Objective: We sought to correlate placental vasculature with fetal growth and outcome in monochorionic twins.
Study design: Eighty-two patients with consecutive monochorionic pregnancies underwent biweekly ultrasonography for determination of fetal growth and well-being. After delivery, blinded placental injection studies delineated vascular anastomoses and territory share. Degree of balance in arteriovenous anastomoses equaled the number of arteriovenous anastomoses in one direction minus the number in the other.
Results: Pregnancies affected by fetofetal transfusion syndrome (n = 21) had numbers of arteriovenous and venovenous anastomoses that were similar to those in pregnancies without fetofetal transfusion syndrome but fewer arterioarterial anastomoses (P <.0001). Fetofetal transfusion syndrome occurred in 78% of pregnancies with >/=1 arteriovenous and no arterioarterial anastomoses. Birth weight discordancy correlated with placental territory discordancy (P <.0001) and the degree of balance in arteriovenous anastomoses (P =.004). The larger placental share twin had a greater growth velocity than its smaller placental share co-twin (P =.008) for all but one anastomotic pattern. Where arteriovenous anastomoses were aligned with the net venous outflow to the fetus with the smaller territory, co-twins had similar birth weights and growth velocities irrespective of placental share. Fetal survival was higher in pregnancies with an arterioarterial anastomosis (P =.01) but lower with a venovenous anastomosis (P =. 01). Survival of both fetuses was inversely associated with birth weight discordancy (P <.0001).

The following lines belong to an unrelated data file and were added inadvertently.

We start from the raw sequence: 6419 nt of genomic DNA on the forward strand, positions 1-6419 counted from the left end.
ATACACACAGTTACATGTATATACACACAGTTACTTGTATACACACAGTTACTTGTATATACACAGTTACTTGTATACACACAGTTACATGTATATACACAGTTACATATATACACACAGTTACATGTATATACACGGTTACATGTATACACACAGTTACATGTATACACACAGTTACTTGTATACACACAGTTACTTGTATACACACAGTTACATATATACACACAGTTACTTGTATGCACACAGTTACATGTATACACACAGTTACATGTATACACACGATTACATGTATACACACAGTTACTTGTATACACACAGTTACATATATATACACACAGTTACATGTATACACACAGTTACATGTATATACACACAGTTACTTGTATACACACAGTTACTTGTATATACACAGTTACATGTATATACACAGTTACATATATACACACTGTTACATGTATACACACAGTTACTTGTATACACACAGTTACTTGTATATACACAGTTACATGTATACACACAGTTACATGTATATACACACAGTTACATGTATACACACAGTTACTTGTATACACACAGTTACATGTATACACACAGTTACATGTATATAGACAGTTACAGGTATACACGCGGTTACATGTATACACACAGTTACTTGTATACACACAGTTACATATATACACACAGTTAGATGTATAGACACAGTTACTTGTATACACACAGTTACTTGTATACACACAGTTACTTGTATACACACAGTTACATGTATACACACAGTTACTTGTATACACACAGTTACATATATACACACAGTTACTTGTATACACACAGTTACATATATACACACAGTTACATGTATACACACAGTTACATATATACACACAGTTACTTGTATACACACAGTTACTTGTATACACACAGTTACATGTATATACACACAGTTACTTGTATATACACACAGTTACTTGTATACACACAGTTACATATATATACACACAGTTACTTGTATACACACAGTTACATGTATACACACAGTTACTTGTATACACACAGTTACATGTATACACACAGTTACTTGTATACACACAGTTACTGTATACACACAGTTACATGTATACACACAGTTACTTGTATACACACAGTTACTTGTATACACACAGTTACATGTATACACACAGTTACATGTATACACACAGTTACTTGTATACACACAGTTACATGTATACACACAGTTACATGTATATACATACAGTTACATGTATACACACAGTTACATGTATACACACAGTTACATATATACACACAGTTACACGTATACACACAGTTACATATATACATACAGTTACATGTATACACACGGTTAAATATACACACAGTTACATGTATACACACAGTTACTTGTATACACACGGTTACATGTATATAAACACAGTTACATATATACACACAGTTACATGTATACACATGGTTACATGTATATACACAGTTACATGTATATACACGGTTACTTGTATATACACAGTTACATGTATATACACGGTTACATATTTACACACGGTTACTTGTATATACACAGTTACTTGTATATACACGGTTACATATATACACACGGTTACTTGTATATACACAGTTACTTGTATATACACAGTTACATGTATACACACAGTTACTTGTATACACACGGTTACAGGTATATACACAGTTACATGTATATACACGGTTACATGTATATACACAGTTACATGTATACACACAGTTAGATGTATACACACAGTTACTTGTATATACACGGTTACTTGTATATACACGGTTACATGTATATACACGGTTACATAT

Conclusion: Although interrelationships among the various types of anastomoses are complex, our data suggest that the placental territory share and the pattern of arteriovenous anastomoses influence fetal growth, that arterioarterial anastomoses protect against fetofetal transfusion syndrome, and that venovenous anastomoses reduce perinatal survival.